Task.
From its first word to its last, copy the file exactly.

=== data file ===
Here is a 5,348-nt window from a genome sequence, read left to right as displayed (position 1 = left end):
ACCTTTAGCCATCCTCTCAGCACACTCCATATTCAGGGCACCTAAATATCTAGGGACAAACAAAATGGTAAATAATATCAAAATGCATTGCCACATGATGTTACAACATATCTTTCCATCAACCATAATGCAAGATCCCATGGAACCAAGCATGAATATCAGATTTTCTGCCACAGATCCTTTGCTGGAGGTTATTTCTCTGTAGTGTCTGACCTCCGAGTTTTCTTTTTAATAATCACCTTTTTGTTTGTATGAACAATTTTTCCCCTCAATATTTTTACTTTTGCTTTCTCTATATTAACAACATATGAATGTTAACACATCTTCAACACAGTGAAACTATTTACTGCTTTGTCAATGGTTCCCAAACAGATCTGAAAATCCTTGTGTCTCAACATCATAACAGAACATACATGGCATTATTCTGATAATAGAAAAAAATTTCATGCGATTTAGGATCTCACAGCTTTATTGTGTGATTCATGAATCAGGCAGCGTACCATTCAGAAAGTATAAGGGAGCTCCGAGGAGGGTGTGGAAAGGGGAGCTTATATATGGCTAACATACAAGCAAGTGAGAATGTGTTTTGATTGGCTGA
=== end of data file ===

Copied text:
Here is a 5,348-nt window from a genome sequence, read left to right as displayed (position 1 = left end):
ACCTTTAGCCATCCTCTCAGCACACTCCATATTCAGGGCACCTAAATATCTAGGGACAAACAAAATGGTAAATAATATCAAAATGCATTGCCACATGATGTTACAACATATCTTTCCATCAACCATAATGCAAGATCCCATGGAACCAAGCATGAATATCAGATTTTCTGCCACAGATCCTTTGCTGGAGGTTATTTCTCTGTAGTGTCTGACCTCCGAGTTTTCTTTTTAATAATCACCTTTTTGTTTGTATGAACAATTTTTCCCCTCAATATTTTTACTTTTGCTTTCTCTATATTAACAACATATGAATGTTAACACATCTTCAACACAGTGAAACTATTTACTGCTTTGTCAATGGTTCCCAAACAGATCTGAAAATCCTTGTGTCTCAACATCATAACAGAACATACATGGCATTATTCTGATAATAGAAAAAAATTTCATGCGATTTAGGATCTCACAGCTTTATTGTGTGATTCATGAATCAGGCAGCGTACCATTCAGAAAGTATAAGGGAGCTCCGAGGAGGGTGTGGAAAGGGGAGCTTATATATGGCTAACATACAAGCAAGTGAGAATGTGTTTTGATTGGCTGA